Jeremy Weisz 11:52

Your family looked like at that time with a

Craig Hagopian 11:55

wife and two kids that were in there. Like one was like nine and the other one was 12.

Jeremy Weisz 12:02

Yeah. Right. They you’d be ostracized from your family, if you took them. And you made him go to a different school and make new friends.

Craig Hagopian 12:09

And not only just the move, and everything else. And, you know, I was already commuting three, four days a week anyway, right? Traveling everywhere. And to go to New York, it’s hard. It’s tough. And so that’s one of those forks in your life, did you make a decision, but then then allowed me to take some time off and kind of reconsider what I was doing and seeing how, you know, we had built GroundTruth and said, Well, maybe we can build a different way. And lo and behold, that all kind of moved together didn’t happen overnight, right? That year, after, you know, not going with GroundTruth or xAd at the time, to the east coast, we’re kind of painful, you know, there’s a separation among your, your colleagues and friends about what they’re doing. And, and you’re kind of spinning in a different direction. And so anyway, was great, you know, kind of self gave me like a mid career hiatus for a year. But then I just couldn’t get myself out of the ad tech world. And that’s where, you know, checking back in. But yeah, tough to do that.

Jeremy Weisz 13:08

Craig, you know, tell me a little bit more about the internal dialogue, maybe with just in your head or with your family, because I’m sure there’s people right now listening who maybe are at a crossroads, they have to make a decision. And when we all have been with COVID, right. I mean, it’s changed a lot of things. But, um, for you, when you were starting to it’s a strain, personally on the family to be traveling that much, especially when you’re used to being close. When you came to a decision to go, Okay, I think I need to change, it’s also tough, because this is your baby. So what, what, what were the options for you, in your mind of what you were going to do?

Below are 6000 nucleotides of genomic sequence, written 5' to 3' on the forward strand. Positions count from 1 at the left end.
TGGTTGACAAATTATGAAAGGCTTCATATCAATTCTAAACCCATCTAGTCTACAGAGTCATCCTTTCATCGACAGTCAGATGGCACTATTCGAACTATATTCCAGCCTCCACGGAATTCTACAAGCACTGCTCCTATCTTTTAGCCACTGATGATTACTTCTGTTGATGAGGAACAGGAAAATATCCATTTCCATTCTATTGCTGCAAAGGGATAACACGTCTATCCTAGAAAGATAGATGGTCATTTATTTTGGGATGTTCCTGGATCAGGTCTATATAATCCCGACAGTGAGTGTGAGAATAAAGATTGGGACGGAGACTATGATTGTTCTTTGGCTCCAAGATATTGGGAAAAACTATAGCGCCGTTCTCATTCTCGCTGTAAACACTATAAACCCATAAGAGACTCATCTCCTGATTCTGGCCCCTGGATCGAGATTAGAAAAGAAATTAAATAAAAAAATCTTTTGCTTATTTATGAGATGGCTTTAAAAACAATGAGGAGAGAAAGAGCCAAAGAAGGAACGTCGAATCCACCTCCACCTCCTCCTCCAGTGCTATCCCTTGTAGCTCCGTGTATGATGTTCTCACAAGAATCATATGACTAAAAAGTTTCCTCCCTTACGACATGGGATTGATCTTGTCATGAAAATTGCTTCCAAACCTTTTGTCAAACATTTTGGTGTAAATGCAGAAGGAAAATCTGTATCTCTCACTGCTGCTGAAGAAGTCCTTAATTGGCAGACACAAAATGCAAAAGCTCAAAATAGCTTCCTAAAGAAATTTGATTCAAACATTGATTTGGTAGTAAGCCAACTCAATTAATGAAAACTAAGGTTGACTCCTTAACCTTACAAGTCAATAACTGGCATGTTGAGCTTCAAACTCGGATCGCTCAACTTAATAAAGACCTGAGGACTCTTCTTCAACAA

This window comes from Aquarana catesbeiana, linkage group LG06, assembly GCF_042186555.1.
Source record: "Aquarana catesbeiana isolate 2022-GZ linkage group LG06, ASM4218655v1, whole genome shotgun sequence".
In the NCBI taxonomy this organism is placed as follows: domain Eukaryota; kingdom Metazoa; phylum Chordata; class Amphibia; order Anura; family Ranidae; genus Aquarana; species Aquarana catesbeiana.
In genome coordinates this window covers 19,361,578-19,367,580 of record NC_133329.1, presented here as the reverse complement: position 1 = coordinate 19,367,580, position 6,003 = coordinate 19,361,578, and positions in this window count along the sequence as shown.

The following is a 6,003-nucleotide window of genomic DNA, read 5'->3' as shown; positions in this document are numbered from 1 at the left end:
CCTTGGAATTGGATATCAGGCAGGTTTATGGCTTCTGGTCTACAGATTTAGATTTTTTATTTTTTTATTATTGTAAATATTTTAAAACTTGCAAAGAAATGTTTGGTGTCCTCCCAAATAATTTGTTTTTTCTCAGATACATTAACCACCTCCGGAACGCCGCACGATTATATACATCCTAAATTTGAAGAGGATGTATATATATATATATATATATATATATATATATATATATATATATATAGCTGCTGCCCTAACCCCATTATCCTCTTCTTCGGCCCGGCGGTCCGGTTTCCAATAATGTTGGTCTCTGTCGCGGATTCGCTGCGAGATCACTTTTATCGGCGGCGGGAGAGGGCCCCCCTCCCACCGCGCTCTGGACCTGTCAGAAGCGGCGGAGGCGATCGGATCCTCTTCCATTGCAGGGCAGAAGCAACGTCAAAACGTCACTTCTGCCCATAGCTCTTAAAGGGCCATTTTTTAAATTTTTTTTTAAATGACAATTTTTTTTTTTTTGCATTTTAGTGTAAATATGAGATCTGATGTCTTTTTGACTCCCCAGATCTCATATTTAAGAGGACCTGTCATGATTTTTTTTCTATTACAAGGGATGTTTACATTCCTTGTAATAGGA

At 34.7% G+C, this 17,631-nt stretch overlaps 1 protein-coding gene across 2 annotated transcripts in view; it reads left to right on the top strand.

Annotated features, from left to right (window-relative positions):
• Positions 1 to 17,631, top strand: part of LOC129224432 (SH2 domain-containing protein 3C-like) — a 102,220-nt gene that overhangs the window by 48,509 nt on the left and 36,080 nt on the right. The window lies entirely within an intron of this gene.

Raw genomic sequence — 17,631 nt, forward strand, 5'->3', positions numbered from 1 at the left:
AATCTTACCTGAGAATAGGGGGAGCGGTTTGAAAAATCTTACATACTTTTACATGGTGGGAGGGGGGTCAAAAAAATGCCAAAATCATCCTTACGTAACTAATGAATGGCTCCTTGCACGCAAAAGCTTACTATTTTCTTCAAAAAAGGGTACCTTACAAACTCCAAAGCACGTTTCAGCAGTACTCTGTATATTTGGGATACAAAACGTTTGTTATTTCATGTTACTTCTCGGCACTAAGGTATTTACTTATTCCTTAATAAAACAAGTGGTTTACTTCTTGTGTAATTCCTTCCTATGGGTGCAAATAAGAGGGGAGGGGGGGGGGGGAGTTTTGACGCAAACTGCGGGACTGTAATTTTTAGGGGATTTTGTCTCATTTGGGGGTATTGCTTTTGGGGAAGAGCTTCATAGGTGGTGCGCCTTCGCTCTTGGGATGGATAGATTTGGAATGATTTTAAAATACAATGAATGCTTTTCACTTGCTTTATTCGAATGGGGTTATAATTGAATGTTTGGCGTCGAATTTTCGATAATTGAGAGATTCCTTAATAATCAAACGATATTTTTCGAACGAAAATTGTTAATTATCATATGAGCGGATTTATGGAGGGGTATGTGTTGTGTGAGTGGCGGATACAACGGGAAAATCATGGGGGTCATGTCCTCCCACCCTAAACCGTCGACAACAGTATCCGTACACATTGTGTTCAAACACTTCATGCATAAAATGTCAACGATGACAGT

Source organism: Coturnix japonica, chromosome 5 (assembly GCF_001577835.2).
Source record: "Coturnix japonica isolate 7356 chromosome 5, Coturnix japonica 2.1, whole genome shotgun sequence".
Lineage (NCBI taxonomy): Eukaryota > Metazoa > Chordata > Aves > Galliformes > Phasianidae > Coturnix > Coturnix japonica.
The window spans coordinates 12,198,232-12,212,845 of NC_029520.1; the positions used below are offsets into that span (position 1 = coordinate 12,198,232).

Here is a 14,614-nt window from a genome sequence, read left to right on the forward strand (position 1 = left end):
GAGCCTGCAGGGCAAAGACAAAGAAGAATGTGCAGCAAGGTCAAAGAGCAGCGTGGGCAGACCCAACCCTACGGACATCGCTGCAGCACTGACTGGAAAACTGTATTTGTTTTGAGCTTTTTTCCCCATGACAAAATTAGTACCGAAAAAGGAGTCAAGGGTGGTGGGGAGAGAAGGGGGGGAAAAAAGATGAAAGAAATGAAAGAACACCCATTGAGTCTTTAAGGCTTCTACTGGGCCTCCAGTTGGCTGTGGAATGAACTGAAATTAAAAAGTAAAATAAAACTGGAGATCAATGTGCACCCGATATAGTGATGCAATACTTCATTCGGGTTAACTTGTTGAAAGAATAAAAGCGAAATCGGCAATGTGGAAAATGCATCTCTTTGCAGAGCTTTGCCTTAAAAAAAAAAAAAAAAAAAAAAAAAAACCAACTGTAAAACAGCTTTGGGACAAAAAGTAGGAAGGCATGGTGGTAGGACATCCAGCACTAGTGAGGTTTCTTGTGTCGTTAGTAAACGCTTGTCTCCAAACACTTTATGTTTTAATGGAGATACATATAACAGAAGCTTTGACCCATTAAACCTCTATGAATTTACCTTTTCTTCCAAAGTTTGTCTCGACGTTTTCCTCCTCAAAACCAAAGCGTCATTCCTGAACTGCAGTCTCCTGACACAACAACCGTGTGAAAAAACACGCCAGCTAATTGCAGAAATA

Craig Hagopian 13:53

Yeah, so the options were, you know, not to, you know, separate the baby, right? We could say, Well, why don’t we have a, you know, a different organization on the West Coast or something like that? I thought that would actually kind of the old adage, right, where, you know, you have a, you have a bike and two people that you know, you both want to split in half, well, then both people don’t have a bike that runs right. And so sometimes you somebody, you know, for the bigger love has to give up the bike and let the other person be able to ride it around. And that really was the decision for me is that I thought, I cared so much about the company’s success and future that for me, it was it was the right sacrifice plus I had I was blessed with a great family and I didn’t want to disrupt that in the long term. You know, work is important. But I think you know, if you look back on your you know, your life and your and your last few days and you say, wow, I I moved my company, but then I lost my family. I don’t think that would be the right thing to say. You know, your epitaph, I think it’d be better to say, I started something else or I did something else but my family and I You know, were together, at least for me, that was the way to look at it more,